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Walter Schreifels is one of the most influential and underappreciated musicians of the past decade. Matt Charlton explains his evolution.

In life, there are cycles that are constant. Snakes shed their skin four to eight times a year, birds migrate north annually and roughly every two to three years Walter Schreifels starts a hugely influential and underappreciated band and puts out a seminal release.

In Halifax to perform a solo show with friends and collaborators Bucket Truck, Schreifels admits this may not have been exactly the ideal route to take with his music career. While it has earned him a reputation for being a touchstone influence in modern rock music, sometimes having artistic integrity is a real bitch.

“I am sick of starting over all the time but that’s the way its been,” he says. “I come up with an idea I want to do and I’m not happy unless I try it. It’s bad business.”

This trend started almost 20 years ago when Schreifels was a part of the storied New York straight-edge, hardcore outfit Gorilla Biscuits. Moving against many of the rigid confines the movement had laid out, the band found as much controversy as it did acclaim. Over the course of its two-album life span, it proved itself to be among the best hardcore groups of the era. While driving rhythms and screaming vocals centered its sound, at its core was a firm grasp of pop songwriting.

Growing restless, Schreifels soon decided it was time to move on. The next step in his progression was creating the post-hardcore sounds of Quicksand. While the band came along on the cusp of the grunge movement, the success found by similar bands such as Helmet eluded it. Once again Schreifels would record two albums with the group—that would act pave the way for a future generation of like-minded musicians—and decided to move on.

Rival Schools was the next project he found himself fronting. Continuing with the energy of his past work, the band saw Schreifels infuse a new level of pop dynamics into his songs. The group’s only album, United by Fate, was again delivered on the cusp of a similary-sounding movement (the wholly regrettable emo) but failed to be lifted by the wave.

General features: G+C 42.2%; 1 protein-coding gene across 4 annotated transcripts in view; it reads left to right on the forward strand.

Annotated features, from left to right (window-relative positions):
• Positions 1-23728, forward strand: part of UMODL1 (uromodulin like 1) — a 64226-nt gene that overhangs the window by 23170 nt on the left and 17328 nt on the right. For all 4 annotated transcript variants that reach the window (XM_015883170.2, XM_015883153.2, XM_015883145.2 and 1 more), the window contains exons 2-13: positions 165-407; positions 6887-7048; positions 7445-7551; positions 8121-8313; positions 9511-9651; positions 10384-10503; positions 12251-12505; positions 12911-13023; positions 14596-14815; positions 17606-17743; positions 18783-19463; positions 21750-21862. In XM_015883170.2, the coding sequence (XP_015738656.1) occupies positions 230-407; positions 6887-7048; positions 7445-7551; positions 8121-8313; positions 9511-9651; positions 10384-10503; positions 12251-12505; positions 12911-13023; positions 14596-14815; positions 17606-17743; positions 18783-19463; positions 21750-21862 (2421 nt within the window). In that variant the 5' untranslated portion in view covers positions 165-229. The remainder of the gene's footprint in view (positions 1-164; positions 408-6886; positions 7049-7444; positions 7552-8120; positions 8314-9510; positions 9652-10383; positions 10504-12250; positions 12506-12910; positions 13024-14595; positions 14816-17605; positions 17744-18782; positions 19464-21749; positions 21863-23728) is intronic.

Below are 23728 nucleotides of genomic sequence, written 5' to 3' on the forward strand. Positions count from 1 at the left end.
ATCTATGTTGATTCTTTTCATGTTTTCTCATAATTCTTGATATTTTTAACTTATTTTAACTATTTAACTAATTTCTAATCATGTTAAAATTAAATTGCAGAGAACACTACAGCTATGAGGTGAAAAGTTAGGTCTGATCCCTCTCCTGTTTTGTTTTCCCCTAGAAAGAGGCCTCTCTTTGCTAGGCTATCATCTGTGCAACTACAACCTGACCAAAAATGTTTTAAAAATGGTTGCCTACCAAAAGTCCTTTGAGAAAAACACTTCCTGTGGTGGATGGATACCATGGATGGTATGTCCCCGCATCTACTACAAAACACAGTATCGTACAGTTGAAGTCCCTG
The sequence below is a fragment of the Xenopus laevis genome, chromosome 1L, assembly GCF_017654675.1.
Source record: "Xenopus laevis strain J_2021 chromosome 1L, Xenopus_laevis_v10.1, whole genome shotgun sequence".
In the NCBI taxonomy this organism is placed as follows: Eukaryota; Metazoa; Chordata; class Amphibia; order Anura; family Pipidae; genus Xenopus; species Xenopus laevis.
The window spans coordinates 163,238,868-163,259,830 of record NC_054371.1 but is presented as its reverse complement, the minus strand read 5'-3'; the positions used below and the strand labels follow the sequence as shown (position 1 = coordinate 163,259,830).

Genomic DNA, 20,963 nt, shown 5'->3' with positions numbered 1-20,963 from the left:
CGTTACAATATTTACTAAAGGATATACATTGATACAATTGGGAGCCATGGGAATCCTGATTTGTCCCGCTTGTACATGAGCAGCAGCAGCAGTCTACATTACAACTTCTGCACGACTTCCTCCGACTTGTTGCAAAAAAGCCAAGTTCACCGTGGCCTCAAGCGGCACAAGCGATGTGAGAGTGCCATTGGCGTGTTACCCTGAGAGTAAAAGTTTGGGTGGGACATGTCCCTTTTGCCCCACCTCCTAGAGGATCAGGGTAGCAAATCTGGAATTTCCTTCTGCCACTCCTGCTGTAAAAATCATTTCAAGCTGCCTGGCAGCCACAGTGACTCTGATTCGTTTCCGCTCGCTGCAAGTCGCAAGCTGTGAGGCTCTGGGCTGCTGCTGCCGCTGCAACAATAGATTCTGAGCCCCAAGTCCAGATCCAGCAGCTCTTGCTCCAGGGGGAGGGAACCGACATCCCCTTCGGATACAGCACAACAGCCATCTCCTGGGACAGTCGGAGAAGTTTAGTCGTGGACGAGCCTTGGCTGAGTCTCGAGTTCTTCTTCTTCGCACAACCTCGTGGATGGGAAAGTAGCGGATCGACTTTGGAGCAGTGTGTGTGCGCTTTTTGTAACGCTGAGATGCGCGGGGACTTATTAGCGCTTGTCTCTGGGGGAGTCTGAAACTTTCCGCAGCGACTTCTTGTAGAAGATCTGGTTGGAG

Schreifels’ latest release comes under the alias of Walking Concert. Delivering on the pop promise his music has always held, the album drops the aggressive edge of his past work for a sound more akin to indie-rock favourites Guided by Voices. While he is hesitant to pigeonhole the varied disc, he claims it’s his “classic rock album.”

While looking back on his work’s various incarnations, Schreifels realizes that his artistic trajectory may not have been the easiest to follow, but that has been part of the plan. “There is rebuilding with each,” he says. “I like finding new audiences more than challenging old ones.”

Many have chalked up the changes in his music to a gradual maturing in his approach, but Schreifiels opts to think of it a different way.

“I prefer evolving to maturing,” he says “I am most interested in the raw power or feeling of a song, maturity implies an expertise that I don’t care for. I am interested in writing songs different each time, either that or I am unable to get it right though I keep trying.”

Aside from Walking Concert’s touring duties, Schreifels also plans to release a quick succession of solo albums over the course of the coming year. “I have so many songs at the moment; I just want to get them out as fast as I can until I don’t have anymore, then I can rest.”

From an artist with such a rich past, it’s odd to find such a promising future. While his restless progression may have changed the shape of his music, underneath the surface, the core has always been the same.

“Certain elements change but they are mostly superficial,” he says. “I think when I have a good song it makes sense to me in a way that I recognize and in some way it scratches an itch in my brain and spirit. That relationship has always been the same.”

Walter Schreifels w/Bucket Truck, November 19 at The Pavilion, 7pm, $7 and The Attic, 1781 Grafton, 11pm, $8, 423-0909

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